For a while, I dealt with the nerves by not dealing with them, by sitting on them and stilling myself almost to a point where little, if any, of my personality was coming through. The result is that almost every role I booked at the start was dark, dark, dark. Troubled racist kid on Boston Public, troubled spoiled student athlete on Judging Amy, troubled shifty undergrad caught red-handed on Las Vegas. And the funny thing is, I consider myself a light, happy person!

Fortunately, I've been able to shed that coping mechanism and since then expand the breadth of my reel to include some happy stuff. I've become pretty Zen with the concept that what is meant to be will be—that roles will be coming down the chute for the rest of time, and that I'll find the ones I'm meant to play, or they'll find me, and the rest of those auditions where I don't land the part are just laying the groundwork for the right roles yet to come. Auditioning really is the job. The booked gig is a fun payoff that comes around every now and then. 

Back Stage: Was there any trepidation about filling Tom Hanks' shoes in Big?

Collyer: The only time I've felt a twinge of trepidation is when reviews started coming out, and it hit me: "Oh my gosh, people are going to compare me to him. Yikes." Prior to that, the thought never crossed my mind. Well, that's not entirely true. People would ask me what role I was playing, and I'd reply "the Tom Hanks part" as opposed to "Josh," because everyone who knows the movie thinks first of Mr. Hanks' performance, if they remember the name of the character he played at all. I did watch about 20 minutes of the movie back in March, prior to auditions. It was playing on cable, and I caught the scene at the office party and then Josh's loft apartment where he and Susan jump on the trampoline. But that's all I watched. I think it would have been a major trap to study his performance and try to duplicate that. The character and the youthful energy are all there on the page, and we discovered everything we needed in rehearsal. I've been told there are some parts of the show where I appear to be channeling Tom. It's a huge compliment, but I'm not an impressionist, I'm just doing my best to a) be truthful to the material and b) keep the audience laughing.

Back Stage: Were there ever times you became frustrated with the business and considered doing something else? What got you through those times?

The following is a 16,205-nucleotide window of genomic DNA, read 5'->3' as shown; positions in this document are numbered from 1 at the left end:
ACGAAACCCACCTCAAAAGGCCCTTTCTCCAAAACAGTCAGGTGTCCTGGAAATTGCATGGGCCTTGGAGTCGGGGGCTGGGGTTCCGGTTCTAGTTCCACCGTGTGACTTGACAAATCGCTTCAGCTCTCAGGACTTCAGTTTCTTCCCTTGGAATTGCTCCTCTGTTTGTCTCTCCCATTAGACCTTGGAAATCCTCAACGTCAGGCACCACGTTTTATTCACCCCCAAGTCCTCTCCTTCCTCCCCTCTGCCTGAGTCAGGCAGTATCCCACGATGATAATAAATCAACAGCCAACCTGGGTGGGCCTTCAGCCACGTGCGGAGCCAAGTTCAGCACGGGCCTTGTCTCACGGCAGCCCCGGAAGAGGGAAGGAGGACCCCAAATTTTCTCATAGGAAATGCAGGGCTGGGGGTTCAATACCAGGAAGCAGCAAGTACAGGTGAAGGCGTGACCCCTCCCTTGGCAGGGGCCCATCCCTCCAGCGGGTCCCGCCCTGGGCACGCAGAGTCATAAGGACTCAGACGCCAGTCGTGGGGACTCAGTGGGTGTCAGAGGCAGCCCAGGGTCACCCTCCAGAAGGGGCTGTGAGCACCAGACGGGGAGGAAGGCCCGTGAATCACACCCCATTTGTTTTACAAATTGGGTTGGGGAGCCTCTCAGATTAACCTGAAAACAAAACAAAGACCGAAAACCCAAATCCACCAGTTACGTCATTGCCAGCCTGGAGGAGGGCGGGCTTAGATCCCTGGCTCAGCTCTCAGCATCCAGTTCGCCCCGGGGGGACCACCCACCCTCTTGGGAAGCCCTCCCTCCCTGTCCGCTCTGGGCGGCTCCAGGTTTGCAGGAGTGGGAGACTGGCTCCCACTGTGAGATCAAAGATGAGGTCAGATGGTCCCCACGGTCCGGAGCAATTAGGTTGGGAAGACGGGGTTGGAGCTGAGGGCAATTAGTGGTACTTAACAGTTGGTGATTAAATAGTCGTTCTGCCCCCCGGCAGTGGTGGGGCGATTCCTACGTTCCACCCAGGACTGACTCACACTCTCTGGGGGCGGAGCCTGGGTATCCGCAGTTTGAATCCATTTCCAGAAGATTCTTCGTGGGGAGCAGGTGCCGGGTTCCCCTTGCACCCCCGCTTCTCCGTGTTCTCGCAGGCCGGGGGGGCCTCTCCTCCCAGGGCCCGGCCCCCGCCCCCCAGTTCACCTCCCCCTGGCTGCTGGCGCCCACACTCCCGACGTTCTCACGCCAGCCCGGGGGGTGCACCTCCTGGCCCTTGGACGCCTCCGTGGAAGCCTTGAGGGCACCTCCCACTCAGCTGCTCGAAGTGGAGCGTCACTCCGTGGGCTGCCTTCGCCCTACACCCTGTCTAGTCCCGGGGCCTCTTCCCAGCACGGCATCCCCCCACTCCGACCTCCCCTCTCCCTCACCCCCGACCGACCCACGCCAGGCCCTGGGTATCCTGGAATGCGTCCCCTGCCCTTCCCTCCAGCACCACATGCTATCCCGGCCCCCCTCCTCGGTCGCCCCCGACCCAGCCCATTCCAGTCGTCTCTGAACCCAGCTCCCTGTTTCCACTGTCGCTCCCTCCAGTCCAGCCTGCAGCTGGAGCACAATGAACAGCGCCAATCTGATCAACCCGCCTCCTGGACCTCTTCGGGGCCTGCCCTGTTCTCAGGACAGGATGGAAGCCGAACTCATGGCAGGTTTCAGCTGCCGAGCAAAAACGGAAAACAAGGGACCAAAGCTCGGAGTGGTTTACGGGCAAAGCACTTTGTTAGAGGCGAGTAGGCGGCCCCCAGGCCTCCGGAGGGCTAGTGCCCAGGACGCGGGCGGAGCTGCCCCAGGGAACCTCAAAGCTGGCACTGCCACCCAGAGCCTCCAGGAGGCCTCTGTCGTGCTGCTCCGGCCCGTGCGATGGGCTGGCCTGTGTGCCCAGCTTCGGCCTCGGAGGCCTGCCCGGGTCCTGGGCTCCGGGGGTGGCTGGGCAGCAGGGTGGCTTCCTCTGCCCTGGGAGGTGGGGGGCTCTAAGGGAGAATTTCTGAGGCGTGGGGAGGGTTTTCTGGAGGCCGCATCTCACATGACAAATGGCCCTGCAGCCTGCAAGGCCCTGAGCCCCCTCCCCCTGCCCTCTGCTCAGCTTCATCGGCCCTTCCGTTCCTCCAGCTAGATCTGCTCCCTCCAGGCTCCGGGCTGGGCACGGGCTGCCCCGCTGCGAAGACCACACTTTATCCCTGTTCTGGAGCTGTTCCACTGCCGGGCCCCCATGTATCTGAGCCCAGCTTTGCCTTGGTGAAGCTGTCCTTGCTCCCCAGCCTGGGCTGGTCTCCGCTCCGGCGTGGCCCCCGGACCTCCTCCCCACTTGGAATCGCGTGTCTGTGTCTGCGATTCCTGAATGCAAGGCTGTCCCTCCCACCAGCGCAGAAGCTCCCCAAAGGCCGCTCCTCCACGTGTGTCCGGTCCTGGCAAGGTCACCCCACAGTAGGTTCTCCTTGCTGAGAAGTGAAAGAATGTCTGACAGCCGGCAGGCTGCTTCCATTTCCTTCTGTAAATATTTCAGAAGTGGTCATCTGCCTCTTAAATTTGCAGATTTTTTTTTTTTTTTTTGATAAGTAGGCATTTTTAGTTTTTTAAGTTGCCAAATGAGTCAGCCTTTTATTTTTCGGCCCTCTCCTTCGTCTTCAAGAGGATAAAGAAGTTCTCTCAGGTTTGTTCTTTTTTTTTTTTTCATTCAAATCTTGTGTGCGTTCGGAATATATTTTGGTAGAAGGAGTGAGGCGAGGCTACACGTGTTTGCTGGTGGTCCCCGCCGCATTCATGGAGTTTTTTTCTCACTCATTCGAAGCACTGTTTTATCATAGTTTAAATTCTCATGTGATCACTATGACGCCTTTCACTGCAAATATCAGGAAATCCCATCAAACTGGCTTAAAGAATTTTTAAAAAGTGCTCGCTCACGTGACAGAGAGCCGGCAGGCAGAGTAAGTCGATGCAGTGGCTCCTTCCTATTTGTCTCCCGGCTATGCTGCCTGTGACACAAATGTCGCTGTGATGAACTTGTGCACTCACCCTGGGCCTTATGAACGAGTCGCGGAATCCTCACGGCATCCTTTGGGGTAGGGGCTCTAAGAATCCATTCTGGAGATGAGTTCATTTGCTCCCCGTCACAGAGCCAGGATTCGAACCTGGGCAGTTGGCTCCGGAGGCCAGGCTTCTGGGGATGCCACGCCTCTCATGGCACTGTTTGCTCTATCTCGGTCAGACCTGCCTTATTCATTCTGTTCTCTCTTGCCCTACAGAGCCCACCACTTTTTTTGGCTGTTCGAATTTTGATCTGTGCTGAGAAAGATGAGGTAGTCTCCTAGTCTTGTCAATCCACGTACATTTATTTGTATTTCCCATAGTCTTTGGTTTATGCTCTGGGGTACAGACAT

Collyer: My best advice is to find happiness and balance in your life outside of acting. For a few years after college, I was so desperate to make things happen, so anxious to get on stage, to get on camera, and so frustrated by my seeming inability to do so. I started believing that booking a job would make me happy—that once that happened, everything would fall into line and I'd be rich and famous and, well, happy. The truth is, only once I found peace in between gigs did I a) start booking more work and b) find comfort in the journey. So I do yoga at the YMCA; my buddies and I play doubles tennis once a week; I have two crazy cats and a bulldog that keep me entertained at all hours; I love the house I live in. That's another thing Joe Olivieri, my acting teacher at UCLA, instilled in us days before graduation: love the place you live. Even if it's a little bit more expensive than the shoebox apartment, splurge for the duplex overlooking Silver Lake. It's so important to surviving the long haul. I write music; my best friend Sujata and I take dance class at Valley College—best deal in town, by the way. I fill my life with things that I love outside of acting so there's balance and I carry into the room a fuller, more interesting person. Lastly, do plays. There is so much great theater in this town. Find theaters that are doing work that excites you, introduce yourself to the artistic directors, go to open calls. There's obviously little to no money to be had in most of it, but, gosh, it keeps me happy.

"Big" runs through July 26 at the El Centro Theatre, 804 N. El Centro, L.A. Tickets: (323) 460-4443. wcensemble.org.